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Connell street project approved for this summer

April 19, 2019
CJ Eilers - Editor ( , Dysart Reporter

The Dysart City Council has approved a pavement and storm sewer replacement project along Connell Street from Jefferson Street to East Street with Anderson-Bogert Engineers this summer.

"The existing pavement is in terrible conditions, but recently one of the storm sewers collapsed and it became apparent the sewer was in bad shape," Jeff Morrow from Anderon-Bogert said. "We used a company to try to get a camera down there, and we saw sections of broken pipelines which became impassable for the camera to get through."

The storm sewer collapse has caused drainage issues in that immediate area, but originally was not high on the city's priority list as they planned to work on the roadway between the elementary school and pool. With the storm sewer collapse, work needed to pushed it up the priority list.

Article Photos

Jeff Morrow from Anderson-Bogert Engineers discusses the Connell Street project with Dysart City Councilmen during their regular meeting on Wednesday, April 10.

"When things wear out, that moves those projects up to the top," Morrow said. "Anyone familiar with Dysart will know Connell Street is bad shape. We don't have a good enough storm sewer system in town and you have substantial flooding in other areas."

The project will entail replacing the sewer in that section as Phase one as well replacing the pavement. Phase two will continue the pavement work west to Main Street and then the next block from Main to Crisman. The storm sewer project will continue east to a nearby field to "re-establish a better drainage channel" Plans for contractors will go out this week and bids will be available by the next council meeting. If the Council approves of a bid, they could vote to accept and construction would begin in early June.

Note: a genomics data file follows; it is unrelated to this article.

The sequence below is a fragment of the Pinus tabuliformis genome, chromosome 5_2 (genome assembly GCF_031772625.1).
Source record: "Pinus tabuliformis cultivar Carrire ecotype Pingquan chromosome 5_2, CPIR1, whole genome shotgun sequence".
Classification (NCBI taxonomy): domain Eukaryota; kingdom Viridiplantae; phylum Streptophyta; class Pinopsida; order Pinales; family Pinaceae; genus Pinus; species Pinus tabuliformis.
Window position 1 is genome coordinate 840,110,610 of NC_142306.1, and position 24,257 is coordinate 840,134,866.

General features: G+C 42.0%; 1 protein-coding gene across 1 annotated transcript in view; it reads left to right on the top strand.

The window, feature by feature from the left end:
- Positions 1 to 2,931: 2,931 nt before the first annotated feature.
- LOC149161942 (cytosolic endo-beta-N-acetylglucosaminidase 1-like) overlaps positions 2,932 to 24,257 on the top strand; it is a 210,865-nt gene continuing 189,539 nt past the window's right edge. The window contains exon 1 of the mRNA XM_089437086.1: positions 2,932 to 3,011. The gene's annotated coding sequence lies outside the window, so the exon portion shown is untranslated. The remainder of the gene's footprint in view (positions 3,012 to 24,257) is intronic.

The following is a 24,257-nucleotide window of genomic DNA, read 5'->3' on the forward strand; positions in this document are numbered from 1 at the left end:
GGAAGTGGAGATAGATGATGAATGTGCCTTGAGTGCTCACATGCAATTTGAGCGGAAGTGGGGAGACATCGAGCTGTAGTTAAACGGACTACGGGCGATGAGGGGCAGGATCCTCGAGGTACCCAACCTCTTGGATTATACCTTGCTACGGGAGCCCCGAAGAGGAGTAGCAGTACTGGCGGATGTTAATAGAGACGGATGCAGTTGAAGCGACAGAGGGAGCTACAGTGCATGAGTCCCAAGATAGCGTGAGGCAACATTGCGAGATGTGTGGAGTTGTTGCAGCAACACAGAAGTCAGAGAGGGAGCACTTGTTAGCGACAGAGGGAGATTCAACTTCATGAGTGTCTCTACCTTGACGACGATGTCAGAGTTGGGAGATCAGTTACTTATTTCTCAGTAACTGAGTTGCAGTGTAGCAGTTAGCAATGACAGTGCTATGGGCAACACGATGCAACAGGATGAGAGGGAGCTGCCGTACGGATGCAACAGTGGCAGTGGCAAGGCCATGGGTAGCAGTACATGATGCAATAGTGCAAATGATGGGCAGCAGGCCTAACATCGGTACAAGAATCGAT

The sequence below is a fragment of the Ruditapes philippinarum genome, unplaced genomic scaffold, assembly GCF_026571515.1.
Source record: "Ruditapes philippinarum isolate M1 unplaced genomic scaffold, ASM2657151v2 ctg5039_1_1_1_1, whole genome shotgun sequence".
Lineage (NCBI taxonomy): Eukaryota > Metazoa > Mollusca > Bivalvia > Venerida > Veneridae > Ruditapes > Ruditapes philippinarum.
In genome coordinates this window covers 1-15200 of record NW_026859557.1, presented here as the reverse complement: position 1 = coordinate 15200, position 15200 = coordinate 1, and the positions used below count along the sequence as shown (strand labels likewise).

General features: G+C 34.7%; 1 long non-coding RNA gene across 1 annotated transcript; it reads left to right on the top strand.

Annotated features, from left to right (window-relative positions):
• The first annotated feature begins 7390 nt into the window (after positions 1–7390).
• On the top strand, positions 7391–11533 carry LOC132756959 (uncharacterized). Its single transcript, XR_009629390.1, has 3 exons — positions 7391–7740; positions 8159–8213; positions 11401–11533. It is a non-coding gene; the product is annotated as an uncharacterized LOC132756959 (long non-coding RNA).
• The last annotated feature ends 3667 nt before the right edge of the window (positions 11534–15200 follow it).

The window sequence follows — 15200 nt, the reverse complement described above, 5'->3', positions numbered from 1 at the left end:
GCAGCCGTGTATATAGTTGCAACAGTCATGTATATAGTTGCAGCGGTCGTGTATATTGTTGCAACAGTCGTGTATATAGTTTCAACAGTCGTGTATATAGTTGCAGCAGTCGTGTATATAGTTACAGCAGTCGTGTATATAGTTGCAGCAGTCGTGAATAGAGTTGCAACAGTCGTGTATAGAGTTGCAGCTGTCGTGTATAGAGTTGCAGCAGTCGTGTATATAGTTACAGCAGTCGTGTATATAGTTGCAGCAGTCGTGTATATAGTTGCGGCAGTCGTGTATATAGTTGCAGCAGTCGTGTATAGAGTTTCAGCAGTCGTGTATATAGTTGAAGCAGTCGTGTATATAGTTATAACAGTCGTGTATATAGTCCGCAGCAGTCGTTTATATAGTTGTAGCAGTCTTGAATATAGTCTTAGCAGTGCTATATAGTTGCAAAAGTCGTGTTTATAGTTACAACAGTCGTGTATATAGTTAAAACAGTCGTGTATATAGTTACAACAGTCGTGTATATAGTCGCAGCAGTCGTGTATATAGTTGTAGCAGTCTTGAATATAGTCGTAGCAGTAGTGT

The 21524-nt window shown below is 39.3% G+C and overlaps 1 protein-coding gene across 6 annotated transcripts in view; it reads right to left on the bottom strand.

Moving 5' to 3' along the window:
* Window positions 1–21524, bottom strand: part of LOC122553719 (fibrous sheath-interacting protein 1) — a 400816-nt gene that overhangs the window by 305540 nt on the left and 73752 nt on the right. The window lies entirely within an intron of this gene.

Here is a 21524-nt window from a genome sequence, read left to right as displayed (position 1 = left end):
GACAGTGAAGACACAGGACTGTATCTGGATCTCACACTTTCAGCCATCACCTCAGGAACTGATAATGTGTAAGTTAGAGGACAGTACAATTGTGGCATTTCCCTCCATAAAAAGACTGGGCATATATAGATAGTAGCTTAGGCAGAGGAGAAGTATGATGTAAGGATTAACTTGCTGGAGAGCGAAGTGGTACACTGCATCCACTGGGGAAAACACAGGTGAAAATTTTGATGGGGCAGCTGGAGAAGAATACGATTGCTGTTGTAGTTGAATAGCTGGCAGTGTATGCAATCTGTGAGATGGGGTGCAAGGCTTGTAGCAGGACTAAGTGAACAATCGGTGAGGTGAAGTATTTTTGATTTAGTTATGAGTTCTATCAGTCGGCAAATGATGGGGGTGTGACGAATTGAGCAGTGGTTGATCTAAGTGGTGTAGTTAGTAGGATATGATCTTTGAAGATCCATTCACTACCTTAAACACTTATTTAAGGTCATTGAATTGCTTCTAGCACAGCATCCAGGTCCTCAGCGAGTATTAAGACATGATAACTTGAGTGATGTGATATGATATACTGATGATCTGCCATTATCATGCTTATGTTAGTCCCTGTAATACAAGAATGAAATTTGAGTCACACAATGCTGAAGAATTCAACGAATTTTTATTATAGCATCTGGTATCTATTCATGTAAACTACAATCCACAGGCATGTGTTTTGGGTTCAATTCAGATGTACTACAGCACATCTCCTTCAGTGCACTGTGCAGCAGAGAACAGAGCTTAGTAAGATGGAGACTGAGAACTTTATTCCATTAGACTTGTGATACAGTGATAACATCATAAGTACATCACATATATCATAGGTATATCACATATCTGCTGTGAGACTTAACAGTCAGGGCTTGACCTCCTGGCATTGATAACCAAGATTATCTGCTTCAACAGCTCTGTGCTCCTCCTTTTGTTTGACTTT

"I envision closing the roadway for crews to get their work done," Morrow said. "We might do this half at a time because they are driveways that come out there. We want to maintain access for them, but they may have to go around. Fortunately, the street is at a dead end."

This project will come out the city's sewer fund and initially went above the amount which was budgeted. According to Morrow, preliminary estimates were around $500,000, but then the drainage issues appeared to need extra work.

"We believe we've found a solution with directing the drainage and upon further review, we're able to keep it going east," Morrow said. "The city has an ongoing plan to improve streets, storm sewers and sanitary sewers while plan those projects to avoid having to go back. The city will look at lining for the sanitary sewer and it's something they can do without having to cut up the street."

Check back with The Dysart Reporter for updates on this project as they are made available.



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